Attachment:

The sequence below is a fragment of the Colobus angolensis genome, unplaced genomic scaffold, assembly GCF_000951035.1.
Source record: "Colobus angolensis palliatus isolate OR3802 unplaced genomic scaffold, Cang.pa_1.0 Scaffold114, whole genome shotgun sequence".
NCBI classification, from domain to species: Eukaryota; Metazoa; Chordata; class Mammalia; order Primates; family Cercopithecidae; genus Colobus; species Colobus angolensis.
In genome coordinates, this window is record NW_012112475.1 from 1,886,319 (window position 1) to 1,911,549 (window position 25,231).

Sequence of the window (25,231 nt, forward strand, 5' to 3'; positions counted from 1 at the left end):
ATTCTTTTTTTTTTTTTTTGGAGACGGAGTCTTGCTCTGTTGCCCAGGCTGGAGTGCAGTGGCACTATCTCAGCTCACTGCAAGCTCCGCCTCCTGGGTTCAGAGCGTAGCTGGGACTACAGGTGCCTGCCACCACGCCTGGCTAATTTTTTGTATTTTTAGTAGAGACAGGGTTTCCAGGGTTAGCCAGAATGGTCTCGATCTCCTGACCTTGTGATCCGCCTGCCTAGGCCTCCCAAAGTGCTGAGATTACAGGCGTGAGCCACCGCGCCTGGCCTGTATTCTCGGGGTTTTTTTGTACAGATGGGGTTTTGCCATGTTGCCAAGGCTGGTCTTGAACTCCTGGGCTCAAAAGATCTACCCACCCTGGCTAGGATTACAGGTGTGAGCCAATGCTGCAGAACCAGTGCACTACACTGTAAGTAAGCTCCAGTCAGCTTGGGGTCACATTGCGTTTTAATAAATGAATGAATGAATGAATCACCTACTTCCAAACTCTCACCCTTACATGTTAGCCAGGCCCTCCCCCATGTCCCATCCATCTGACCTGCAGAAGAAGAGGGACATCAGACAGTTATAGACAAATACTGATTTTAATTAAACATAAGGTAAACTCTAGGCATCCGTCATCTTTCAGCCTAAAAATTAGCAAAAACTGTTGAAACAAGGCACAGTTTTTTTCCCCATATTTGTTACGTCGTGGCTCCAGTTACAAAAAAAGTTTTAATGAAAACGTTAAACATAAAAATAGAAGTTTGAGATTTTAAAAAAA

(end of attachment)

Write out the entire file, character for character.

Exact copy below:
The sequence below is a fragment of the Colobus angolensis genome, unplaced genomic scaffold, assembly GCF_000951035.1.
Source record: "Colobus angolensis palliatus isolate OR3802 unplaced genomic scaffold, Cang.pa_1.0 Scaffold114, whole genome shotgun sequence".
NCBI classification, from domain to species: Eukaryota; Metazoa; Chordata; class Mammalia; order Primates; family Cercopithecidae; genus Colobus; species Colobus angolensis.
In genome coordinates, this window is record NW_012112475.1 from 1,886,319 (window position 1) to 1,911,549 (window position 25,231).

Sequence of the window (25,231 nt, forward strand, 5' to 3'; positions counted from 1 at the left end):
ATTCTTTTTTTTTTTTTTTGGAGACGGAGTCTTGCTCTGTTGCCCAGGCTGGAGTGCAGTGGCACTATCTCAGCTCACTGCAAGCTCCGCCTCCTGGGTTCAGAGCGTAGCTGGGACTACAGGTGCCTGCCACCACGCCTGGCTAATTTTTTGTATTTTTAGTAGAGACAGGGTTTCCAGGGTTAGCCAGAATGGTCTCGATCTCCTGACCTTGTGATCCGCCTGCCTAGGCCTCCCAAAGTGCTGAGATTACAGGCGTGAGCCACCGCGCCTGGCCTGTATTCTCGGGGTTTTTTTGTACAGATGGGGTTTTGCCATGTTGCCAAGGCTGGTCTTGAACTCCTGGGCTCAAAAGATCTACCCACCCTGGCTAGGATTACAGGTGTGAGCCAATGCTGCAGAACCAGTGCACTACACTGTAAGTAAGCTCCAGTCAGCTTGGGGTCACATTGCGTTTTAATAAATGAATGAATGAATGAATCACCTACTTCCAAACTCTCACCCTTACATGTTAGCCAGGCCCTCCCCCATGTCCCATCCATCTGACCTGCAGAAGAAGAGGGACATCAGACAGTTATAGACAAATACTGATTTTAATTAAACATAAGGTAAACTCTAGGCATCCGTCATCTTTCAGCCTAAAAATTAGCAAAAACTGTTGAAACAAGGCACAGTTTTTTTCCCCATATTTGTTACGTCGTGGCTCCAGTTACAAAAAAAGTTTTAATGAAAACGTTAAACATAAAAATAGAAGTTTGAGATTTTAAAAAAA